: the Elusive Responsive Supply Chain

Yesterday, I watched a recorded session(a webinar) on the 'Supply chains in COVID-19 Era'. There were many business leaders and industry experts who expressed their views on the subject. The panel discussion got mainly focused upon on 'what kind of supply chain they wanted' and I somehow felt that 'how to make it happen' was (sadly) missing in that discussion (maybe it was by design, but still I felt uncomfortable). I have observed that most of the time whenever we listen to the top management about their expectation from the supply chain. We mostly get that they want company's supply chain to be proactive, agile, and should be in a position to react to the varying market demand. Their view-point represents exactly what a supply chain should do. To get more clarity we can expand the stated viewpoint -the 'varying market demand' signifies the variability, as well as the uncertainty in the demand. Next, the extent of the problem depends upon the degree of variability and uncertainty of demand; i.e higher the uncertainty or variability, it is much more difficult to deal with that kind of demand. The 'agile', and 'proactive' here signifies the supply chain to churn out the product mix — in quantity as well as in sequence as per the actual demand of the consumers.Let's get back to the point of how a supply chain should be in the COVID-19 era.The current situation of COVID-19 is one such situation, which has created an environment of a very high degree of variability and uncertainty in the demand for the businesses. Let us understand this with an example. Let's take the automobile business. Below is one of question which this business is facing currently:Will the fear of public transportation (due to COVID-19) lead to a spurt of demand for two-wheelers /car ( to prevent getting infected from other people in bus/train)?We all can say that there will be some impact, but it is very difficult to predict whether it will be a significant one. Such a situation creates a dilemma for top management:Should they wait for the demand to show up, and then react accordingly? Or start preparation now, so that when demand shows up, they can fulfill it.I am guessing some of you must be wondering: 'is it really a conflict'? and if yes then why. Let's understand the supply side of the equation to get a deeper understanding of why this dilemma exists in the mind of the top management.Let's continue our automobile example.Fulfillment of demand can be ensured if the product required by the customer is available at the dealership. A customer is most likely would not wait for a product he/she desires. Sometimes, waiting for just more than 1-2 days is considered long by many customers. Specifically the fastest-growing segment of the customer population — millennials (for them it is mostly like 'I want it NOW'). So top management understands that if their product is not available, customers can walk to other brand stores and get the readily available product from the competition. This brings us to the next question: Why would a product not be available at the dealer?A car or a bike has to travel via the supply chain, which has the following entities- sub-vendor, ancillary vendors, plants( where the product is assembled), warehouses, and finally dealers, before it lands in the hands of a customer.There are typically two challenges in such supply chains:1. To manufacture what is actually in demand2. To put an already manufactured product to a location where the customer is going to come and ask for it.First problem: There can be supply related challenge of individual parts from vendors or sub-vendor and we all are aware that manufacturing can not happen, even when a single part is not available at the plant ( a car/ bike typically have thousands of parts). This issue is mostly termed as 'supplier/vendor unreliability'. In the present times, the unreliability problem is getting really aggravated due to a shortage of manpower, and the availability of working capital with the vendors. This leads to a situation where many of the sub-vendors/ vendors are finding it difficult to work even at half of their pre-COVID-19 capacities, thereby disrupting production lines of the original equipment manufactures.We can generalise this for other businesses, which have a similar supply chain configuration (vendors- plant-warehouses- dealer- distributor). So the obvious conclusion is:Even when the market had a certain demand for their products, manufacturing for that demand is going to be a bigger challenge in the current condition.Second problem: There can be a situation where a specific bike/car model is available at a dealer, but there is no demand for that bike/car model (due to colour or configuration choices, etc) in that geography. On the other hand, at the same time, another dealer might be getting the customer demand for that model, but he/she does not have the inventory available at this location. Do you see what has happened?A supply chain on an overall level has the inventory for the product, which a customer has liked and wanted to buy, but not at the right point, which most likely results in a loss of sales for the dealer and the company.This case somehow feels much more painful than the first problem. You know why- because we lost sales, even when we had finished product in the supply chain. Further, the supply situation is likely to get worsened, as the demand variability and uncertainty are interdependent on the reliability of the supply chain.Let's understand this 'interdependent' aspect by taking the viewpoint of a dealer/distributor in our automobile example.As we said, manufacturing is going to face a challenge due to increased vendor unreliability. Now, when dealers/ distributors, downwards in the supply chain face this unreliability, they most likely are going to place an inflated orders; just like all of us did during lockdown- when we faced the situation of unreliable supplies, we kept higher than usual inventory of groceries/essentials in our homes. It is simply human nature.So when the bloated orders are fulfilled by the manufacturers, then it will eventually lead to a much more aggravated situation where inventory is not available where the demand is present and vice-versa.Now, you must be thinking, "yes, this seems likely, but how is this an interdependent case? It seems more like a one-way effect". When the inflated orders(spike in demand) would hit the manufacturing plant and vendor operations. It is going to cause an increase in unplanned setups, as well as expediting of material from the vendor(or sub-vendors) in some cases. Unplanned setups, and expediting(read firefighting) cause frequent disruption in the production plan, leading to wastage of capacities. This wastage is happening in an environment, where capacity is already limited due to working capital and manpower issues(discussed in the first problem).All of this results in further deterioration in supply chain performance (reliability). It's seem like a vicious loop.At this point, I am sure you have got an understanding of 'why there is a conflict in the mind of top management'. Let's summarise: 'If they start production now as per the expected demand and demand does not show then the huge pile of inventory can potentially financially ruin the company. On the other hand, if they do not start now and when the demand shows then they might miss the opportunity as their supply chain wo not be able to deliver due to all of the above-discussed constraints.Now, to the most obvious question is- 'is there a way out of this situation?'As a TOC(Theory of constraints) practitioner, I can confidently say that a pull-based production(S-DBR) along with buffers in the supply chain and stock rationing as per need of the downward nodes of the chain can effectively tackle both supply-side problems. TOC replenishment solution significantly lowers the supply lead time of the chain. Thereby, enabling the supply chains in successfully dealing with a high degree of uncertainties and variabilities in the demand.I believe that the TOC replenishment solution is the need of the hour for supply chains facing such a high degree of variability and uncertainty.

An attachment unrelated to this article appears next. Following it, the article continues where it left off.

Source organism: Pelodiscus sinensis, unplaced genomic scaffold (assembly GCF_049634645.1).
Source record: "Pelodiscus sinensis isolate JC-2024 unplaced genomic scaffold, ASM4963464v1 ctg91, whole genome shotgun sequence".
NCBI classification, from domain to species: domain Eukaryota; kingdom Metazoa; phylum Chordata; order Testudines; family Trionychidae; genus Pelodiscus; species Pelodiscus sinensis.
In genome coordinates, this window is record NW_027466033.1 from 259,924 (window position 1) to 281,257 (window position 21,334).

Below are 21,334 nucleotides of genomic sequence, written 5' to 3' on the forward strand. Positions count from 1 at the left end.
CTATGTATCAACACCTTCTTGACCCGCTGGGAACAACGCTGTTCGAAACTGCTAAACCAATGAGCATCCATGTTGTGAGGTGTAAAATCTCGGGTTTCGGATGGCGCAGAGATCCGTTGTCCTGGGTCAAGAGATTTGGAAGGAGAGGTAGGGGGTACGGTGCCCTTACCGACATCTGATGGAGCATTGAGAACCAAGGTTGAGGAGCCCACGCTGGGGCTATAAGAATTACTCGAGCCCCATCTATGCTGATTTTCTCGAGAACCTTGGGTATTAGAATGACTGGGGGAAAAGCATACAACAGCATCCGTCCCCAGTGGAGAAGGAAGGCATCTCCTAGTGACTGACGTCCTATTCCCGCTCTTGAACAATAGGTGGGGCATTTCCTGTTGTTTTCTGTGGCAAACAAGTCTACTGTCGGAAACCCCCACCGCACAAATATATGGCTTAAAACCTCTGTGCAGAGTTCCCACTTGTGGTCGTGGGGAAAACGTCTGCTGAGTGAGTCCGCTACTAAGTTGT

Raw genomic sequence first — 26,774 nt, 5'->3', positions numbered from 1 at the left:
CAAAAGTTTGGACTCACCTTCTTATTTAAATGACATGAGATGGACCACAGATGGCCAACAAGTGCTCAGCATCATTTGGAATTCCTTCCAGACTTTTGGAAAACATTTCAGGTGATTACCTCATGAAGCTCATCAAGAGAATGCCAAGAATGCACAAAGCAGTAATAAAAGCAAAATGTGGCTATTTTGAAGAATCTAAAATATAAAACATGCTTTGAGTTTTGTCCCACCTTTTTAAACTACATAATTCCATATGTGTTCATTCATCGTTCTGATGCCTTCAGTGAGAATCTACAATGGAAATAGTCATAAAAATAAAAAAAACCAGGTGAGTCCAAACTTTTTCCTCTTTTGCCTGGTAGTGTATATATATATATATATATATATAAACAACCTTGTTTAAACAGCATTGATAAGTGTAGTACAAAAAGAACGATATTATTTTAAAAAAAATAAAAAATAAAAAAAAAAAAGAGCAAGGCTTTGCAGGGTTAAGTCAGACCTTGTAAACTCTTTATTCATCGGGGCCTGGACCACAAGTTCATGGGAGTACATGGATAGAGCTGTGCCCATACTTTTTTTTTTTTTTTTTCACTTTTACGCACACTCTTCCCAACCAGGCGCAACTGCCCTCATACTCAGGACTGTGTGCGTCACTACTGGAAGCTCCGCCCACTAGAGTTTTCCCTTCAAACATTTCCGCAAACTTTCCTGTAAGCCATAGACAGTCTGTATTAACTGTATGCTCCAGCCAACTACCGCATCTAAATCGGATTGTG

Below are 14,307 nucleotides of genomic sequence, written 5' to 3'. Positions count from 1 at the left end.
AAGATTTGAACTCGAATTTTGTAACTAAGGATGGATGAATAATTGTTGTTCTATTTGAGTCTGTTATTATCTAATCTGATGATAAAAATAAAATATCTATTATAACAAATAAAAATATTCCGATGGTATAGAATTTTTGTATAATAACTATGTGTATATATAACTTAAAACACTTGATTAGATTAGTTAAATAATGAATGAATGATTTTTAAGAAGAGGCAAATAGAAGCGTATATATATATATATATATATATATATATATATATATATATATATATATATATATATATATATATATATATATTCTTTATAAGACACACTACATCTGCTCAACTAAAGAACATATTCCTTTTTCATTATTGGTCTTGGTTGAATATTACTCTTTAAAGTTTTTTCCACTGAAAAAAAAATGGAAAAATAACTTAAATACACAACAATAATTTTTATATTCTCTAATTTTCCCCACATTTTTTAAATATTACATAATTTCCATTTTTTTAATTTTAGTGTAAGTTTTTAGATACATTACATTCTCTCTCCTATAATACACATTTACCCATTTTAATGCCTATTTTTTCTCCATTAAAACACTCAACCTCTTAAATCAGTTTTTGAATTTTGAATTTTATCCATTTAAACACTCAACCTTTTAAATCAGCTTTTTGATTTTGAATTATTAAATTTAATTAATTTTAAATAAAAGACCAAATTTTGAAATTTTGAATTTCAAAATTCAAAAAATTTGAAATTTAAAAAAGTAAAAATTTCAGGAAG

: the Elusive Responsive Supply Chain 1

Is there any vendor in Kota which can give banana shake at home?

No,there is not such vendor as far as I know.If you order in bulk then maybe one can do so for you.By the way, stunning question.Haha...